The Power of Peter’s Shadow

This weekly bulletin insert complements the curriculum published by the Department of Christian Education of the Orthodox Church in America. This and many other Christian Education resources are available at http://dce.oca.org.
 

April 11 is Thomas Sunday, when we read the well-known story of the apostle Thomas' encounter with the risen Christ. But on this day we also read a passage that reveals the extraordinary spiritual growth of another apostle, Peter.

This passage, Acts 5:15, tells us that the Spirit-filled apostles were doing many signs and wonders among the people, in a part of the Temple in Jerusalem called Solomon's Portico. The leader in this exciting work was none other than Peter, once so afraid and craven that he denied knowing Christ. But now, people "carried out the sick into the streets, and laid them on beds and pallets, so that as Peter came by at least his shadow might fall on some of them."

Some might question the idea that Peter's shadow could have an effect. But Luke makes two other references to such healing power. One is in his Gospel, where we read (8:43-44) about the woman who has had flow of blood for twelve years. She comes up behind Jesus, obviously in fear and trembling, and touches the fringe of His garment. The flow of blood ceases at once. Far from rebuking her or criticizing what she has done, the Lord receives her humble declaration "in the presence of the people" that she has been healed of a terrible affliction by touching His clothing. He says, "Daughter, your faith has made you well; go in peace."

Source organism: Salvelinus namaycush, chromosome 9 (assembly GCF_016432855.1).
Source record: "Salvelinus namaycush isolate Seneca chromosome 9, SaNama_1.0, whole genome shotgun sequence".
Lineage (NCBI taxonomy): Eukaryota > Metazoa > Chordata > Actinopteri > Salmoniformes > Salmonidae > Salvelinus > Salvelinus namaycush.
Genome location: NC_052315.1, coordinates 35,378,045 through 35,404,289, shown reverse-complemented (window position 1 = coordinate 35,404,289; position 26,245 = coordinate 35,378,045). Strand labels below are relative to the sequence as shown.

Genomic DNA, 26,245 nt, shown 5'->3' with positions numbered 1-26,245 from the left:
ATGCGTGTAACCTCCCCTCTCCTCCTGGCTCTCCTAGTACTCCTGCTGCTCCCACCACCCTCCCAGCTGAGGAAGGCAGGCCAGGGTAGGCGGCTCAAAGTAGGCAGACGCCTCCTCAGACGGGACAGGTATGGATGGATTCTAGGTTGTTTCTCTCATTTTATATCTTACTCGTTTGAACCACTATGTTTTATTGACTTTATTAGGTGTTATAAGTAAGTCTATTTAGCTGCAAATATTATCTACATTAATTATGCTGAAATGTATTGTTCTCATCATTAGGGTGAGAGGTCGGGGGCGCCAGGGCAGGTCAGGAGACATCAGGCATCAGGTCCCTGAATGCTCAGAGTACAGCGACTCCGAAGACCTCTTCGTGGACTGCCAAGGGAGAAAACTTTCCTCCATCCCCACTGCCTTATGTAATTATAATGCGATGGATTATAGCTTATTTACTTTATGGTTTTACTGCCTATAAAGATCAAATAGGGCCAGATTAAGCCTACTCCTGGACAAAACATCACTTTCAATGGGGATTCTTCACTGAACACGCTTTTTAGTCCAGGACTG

Luke also tells us, in Acts 19:11, that God "did extraordinary miracles by the hands of Paul." The apostle was so revered and trusted as a healer that people took handkerchiefs or aprons that had touched his body to the sick, and "diseases left them and the evil spirits came out of them."

Some people still have difficulty in understanding this working of God's grace through human beings. Visitors to an Orthodox Liturgy may express discomfort at seeing worshippers venerate the hem of the priest's garment. But the examples in Luke and Acts give us a good basis to explain what is going on. The same explanation could apply to kissing the hand of a priest and asking for a blessing; the grace that comes is only in God, but it comes through the hand of His ordained servant.

Peter's new courage as he and the apostles worked among the people would soon be needed, as today's passage from Acts reveals. The jealous Sadducees arrested and imprisoned him and the others. They were rescued and released by an angel, but their release didn't mean that they could go home and relax. The angel gave specific instructions: "Go and stand in the Temple and speak to the people all the words of this Life." The apostles were to return to the very place where opposition to their message was strongest and most concentrated, and were to continue delivering that message.

It was not an easy assignment, but they carried it out admirably, creating the foundation of the Church to which we can now belong.